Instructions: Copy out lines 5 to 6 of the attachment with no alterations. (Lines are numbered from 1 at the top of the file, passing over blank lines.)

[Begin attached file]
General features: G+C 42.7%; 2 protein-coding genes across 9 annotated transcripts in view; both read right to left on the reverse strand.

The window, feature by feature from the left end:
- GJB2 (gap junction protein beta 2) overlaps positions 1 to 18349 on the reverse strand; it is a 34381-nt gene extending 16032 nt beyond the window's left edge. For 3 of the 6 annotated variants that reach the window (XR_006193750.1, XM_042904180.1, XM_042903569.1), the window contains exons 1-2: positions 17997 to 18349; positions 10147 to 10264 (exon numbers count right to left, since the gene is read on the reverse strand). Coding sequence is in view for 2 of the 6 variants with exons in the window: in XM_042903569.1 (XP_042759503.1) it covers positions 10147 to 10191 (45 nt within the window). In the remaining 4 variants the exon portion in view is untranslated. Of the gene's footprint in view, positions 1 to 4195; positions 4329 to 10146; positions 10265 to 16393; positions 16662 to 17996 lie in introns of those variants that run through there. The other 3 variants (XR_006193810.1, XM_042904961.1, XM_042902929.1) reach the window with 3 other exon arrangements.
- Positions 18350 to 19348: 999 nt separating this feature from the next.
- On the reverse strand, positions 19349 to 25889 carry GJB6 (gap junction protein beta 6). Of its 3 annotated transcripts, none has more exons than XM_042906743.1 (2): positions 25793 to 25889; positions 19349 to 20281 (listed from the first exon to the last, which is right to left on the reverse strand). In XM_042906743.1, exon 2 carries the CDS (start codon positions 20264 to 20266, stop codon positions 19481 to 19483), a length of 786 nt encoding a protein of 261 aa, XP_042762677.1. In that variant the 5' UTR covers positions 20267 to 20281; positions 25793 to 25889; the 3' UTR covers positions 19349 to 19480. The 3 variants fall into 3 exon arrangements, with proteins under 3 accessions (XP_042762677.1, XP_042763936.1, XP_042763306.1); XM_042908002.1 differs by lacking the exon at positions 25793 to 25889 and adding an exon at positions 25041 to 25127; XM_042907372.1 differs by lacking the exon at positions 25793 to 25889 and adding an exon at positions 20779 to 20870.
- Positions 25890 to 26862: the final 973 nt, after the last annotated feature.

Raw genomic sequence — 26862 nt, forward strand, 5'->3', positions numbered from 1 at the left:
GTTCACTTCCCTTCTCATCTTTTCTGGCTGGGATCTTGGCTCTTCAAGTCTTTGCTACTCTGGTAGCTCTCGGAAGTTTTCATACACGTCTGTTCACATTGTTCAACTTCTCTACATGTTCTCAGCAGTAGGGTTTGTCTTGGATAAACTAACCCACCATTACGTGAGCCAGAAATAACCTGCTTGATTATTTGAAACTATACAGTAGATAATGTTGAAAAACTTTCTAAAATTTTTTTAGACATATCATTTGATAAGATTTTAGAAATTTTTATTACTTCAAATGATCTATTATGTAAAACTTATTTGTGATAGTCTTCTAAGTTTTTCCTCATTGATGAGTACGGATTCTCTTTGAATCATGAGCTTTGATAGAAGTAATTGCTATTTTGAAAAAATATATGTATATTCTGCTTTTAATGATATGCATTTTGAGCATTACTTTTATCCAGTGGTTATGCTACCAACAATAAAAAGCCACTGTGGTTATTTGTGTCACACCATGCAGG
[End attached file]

- On the reverse strand, positions 19349 to 25889 carry GJB6 (gap junction protein beta 6). Of its 3 annotated transcripts, none has more exons than XM_042906743.1 (2): positions 25793 to 25889; positions 19349 to 20281 (listed from the first exon to the last, which is right to left on the reverse strand). In XM_042906743.1, exon 2 carries the CDS (start codon positions 20264 to 20266, stop codon positions 19481 to 19483), a length of 786 nt encoding a protein of 261 aa, XP_042762677.1. In that variant the 5' UTR covers positions 20267 to 20281; positions 25793 to 25889; the 3' UTR covers positions 19349 to 19480. The 3 variants fall into 3 exon arrangements, with proteins under 3 accessions (XP_042762677.1, XP_042763936.1, XP_042763306.1); XM_042908002.1 differs by lacking the exon at positions 25793 to 25889 and adding an exon at positions 25041 to 25127; XM_042907372.1 differs by lacking the exon at positions 25793 to 25889 and adding an exon at positions 20779 to 20870.
- Positions 25890 to 26862: the final 973 nt, after the last annotated feature.